Elsa watches it all with contempt. Chef stares at Margot. Tyler notices and wonders if Chef is staring at him. Margot turns and sees, making eye contact with him. The Chef shouts that they’re plating in five and the entire kitchen shouts back “Yes, Chef!” in unison.
Next, everyone is given bread service. The chef gives a speech about how bread has existed for 12,000 years and is usually common among the poor. It’s just flour and water and even today, grain represents 65% of all agriculture while fruits and vegetables are only 6%. He then talks about how the group there is not the common man so tonight they get no bread. Instead everyone is given shale plates with just the condiments. A title reads “BREADLESS BREAD PLATE — no bread, savory accompaniments.”
Everyone is offended by this. It comes with a note explaining that the bread they are not allowed to consume that night is made from a heritage wheat called red fife, crafted with a company devoted to preserving heirloom grains.” The movie star tries the creams. Lillian Bloom laughs it off as the Chef being “keenly aware of food as a history of class while still preserving his sense of the delicious.” She complains that the emulsion on one of the sauces is broken, while her husband concurs. Lillian points out that the chef weaves allegories into his food and the game is trying to get what the over-arching theme of the entire meal is going to be; you can’t really tell until the last course.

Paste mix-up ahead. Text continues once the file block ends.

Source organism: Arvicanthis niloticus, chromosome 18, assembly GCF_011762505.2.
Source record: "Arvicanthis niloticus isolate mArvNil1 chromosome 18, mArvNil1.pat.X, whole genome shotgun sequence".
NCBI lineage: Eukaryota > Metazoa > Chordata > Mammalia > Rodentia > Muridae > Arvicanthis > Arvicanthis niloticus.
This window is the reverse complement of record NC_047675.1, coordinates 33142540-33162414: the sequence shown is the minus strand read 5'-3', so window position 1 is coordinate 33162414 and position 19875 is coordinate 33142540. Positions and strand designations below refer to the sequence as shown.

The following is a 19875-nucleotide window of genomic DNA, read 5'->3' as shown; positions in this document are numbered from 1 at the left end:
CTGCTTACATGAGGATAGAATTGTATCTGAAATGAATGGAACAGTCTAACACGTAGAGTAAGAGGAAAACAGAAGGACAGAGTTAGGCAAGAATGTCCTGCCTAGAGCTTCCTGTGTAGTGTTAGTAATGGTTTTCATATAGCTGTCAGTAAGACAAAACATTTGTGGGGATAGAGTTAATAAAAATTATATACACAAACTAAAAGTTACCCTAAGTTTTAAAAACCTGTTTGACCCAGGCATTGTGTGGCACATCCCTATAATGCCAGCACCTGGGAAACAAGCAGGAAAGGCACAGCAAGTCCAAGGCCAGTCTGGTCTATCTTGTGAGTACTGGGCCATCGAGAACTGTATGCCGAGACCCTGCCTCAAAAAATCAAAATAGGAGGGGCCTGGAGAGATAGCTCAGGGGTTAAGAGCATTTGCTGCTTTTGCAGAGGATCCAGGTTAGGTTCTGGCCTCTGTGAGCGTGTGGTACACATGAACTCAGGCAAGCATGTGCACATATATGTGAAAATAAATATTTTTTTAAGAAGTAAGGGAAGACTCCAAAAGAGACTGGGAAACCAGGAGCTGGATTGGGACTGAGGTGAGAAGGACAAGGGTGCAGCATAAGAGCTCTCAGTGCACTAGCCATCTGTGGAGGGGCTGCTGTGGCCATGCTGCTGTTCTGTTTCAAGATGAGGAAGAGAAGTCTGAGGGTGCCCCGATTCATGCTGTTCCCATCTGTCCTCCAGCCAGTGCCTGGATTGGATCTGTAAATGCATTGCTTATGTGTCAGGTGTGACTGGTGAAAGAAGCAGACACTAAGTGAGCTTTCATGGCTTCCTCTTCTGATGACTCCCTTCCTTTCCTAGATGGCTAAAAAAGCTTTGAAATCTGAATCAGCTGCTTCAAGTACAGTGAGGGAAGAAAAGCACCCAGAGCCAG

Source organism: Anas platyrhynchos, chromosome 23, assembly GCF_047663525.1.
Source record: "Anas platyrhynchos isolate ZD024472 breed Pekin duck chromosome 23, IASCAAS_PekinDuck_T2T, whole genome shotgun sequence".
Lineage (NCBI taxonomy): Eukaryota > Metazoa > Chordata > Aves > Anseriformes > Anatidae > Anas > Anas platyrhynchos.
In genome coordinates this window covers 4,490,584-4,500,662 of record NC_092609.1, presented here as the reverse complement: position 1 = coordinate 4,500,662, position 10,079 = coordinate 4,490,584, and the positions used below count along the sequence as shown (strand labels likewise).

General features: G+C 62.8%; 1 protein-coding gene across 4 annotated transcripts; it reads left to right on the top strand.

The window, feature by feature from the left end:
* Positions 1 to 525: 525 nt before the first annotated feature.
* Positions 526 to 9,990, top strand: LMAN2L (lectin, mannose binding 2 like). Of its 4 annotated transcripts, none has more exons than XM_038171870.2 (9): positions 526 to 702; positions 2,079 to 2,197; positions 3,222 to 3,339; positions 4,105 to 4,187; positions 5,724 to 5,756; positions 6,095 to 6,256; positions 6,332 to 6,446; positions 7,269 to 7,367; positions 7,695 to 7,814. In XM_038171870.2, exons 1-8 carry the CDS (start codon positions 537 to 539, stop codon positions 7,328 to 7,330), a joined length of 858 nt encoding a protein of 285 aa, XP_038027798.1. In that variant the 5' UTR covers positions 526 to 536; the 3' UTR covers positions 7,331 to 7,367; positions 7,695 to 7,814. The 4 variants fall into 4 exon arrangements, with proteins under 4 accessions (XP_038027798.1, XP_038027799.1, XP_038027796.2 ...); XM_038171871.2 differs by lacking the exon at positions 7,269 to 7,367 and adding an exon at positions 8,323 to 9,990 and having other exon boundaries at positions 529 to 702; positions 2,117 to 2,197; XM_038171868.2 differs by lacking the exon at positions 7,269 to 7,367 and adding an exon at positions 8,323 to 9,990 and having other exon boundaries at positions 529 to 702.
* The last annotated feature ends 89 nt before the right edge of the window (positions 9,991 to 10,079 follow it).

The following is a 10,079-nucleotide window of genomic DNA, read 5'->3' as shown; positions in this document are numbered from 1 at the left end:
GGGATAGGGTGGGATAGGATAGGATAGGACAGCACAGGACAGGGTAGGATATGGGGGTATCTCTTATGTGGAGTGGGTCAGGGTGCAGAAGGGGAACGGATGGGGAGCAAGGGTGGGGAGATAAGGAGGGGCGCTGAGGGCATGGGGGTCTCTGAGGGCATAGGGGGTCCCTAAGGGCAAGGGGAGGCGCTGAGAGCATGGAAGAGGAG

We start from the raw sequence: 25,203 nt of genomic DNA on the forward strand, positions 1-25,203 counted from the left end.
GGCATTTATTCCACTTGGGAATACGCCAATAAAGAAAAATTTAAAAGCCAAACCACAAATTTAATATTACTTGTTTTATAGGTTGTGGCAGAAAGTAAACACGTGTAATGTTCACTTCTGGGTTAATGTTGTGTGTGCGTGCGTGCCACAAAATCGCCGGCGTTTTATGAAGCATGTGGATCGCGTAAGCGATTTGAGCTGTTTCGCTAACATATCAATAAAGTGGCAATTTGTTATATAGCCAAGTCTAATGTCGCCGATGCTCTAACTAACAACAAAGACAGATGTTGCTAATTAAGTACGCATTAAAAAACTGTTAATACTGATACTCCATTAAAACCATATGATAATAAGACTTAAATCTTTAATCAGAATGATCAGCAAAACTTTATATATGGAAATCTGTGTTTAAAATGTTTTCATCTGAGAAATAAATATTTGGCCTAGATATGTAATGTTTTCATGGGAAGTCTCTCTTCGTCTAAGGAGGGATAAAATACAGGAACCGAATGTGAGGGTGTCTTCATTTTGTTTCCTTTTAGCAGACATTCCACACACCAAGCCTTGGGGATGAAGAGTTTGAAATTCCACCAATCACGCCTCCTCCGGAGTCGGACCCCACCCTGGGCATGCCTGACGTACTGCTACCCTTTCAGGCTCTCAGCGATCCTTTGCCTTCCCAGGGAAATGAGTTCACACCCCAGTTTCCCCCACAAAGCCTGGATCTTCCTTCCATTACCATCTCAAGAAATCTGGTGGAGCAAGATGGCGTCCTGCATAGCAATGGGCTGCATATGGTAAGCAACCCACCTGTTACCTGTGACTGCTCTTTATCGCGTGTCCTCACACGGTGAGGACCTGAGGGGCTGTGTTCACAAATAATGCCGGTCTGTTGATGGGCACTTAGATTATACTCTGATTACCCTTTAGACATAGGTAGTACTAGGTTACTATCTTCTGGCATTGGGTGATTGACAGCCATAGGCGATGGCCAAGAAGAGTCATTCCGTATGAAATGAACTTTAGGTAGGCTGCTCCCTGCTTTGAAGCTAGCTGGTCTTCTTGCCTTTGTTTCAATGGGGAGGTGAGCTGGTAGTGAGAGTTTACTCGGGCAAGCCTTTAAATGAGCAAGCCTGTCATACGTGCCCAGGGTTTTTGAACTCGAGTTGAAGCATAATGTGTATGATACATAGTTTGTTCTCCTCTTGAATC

Tyler snaps another photo of the food. Margot doesn’t understand why he’s so into it. He explains how much he adores food and that it’s an art that he appreciates. Back at Lillian’s table, she goes on and on about how she makes her own bread and even her own yeast. They are interrupted when Elsa brings a larger container of the broken emulsion that Lillian complained about, “courtesy of Chef Slowik.” Elsa is called over by the tech bros. They complain that they understand all the conceptual stuff but they would like some bread because Hawthorn is “super famous for it.” Elsa tells them, no. One of the tech bros is offended and says “You know who we are, right?” Elsa says, yes. He reminds her, “We work with Doug Verrick.” She replies, “No, you work FOR Mr. Verrick.” The tech bros insist she brings them bread but she says no and they say “Wow,” offended. Elsa leans in and whispers to one, “You will eat less than you desire and more than you deserve.”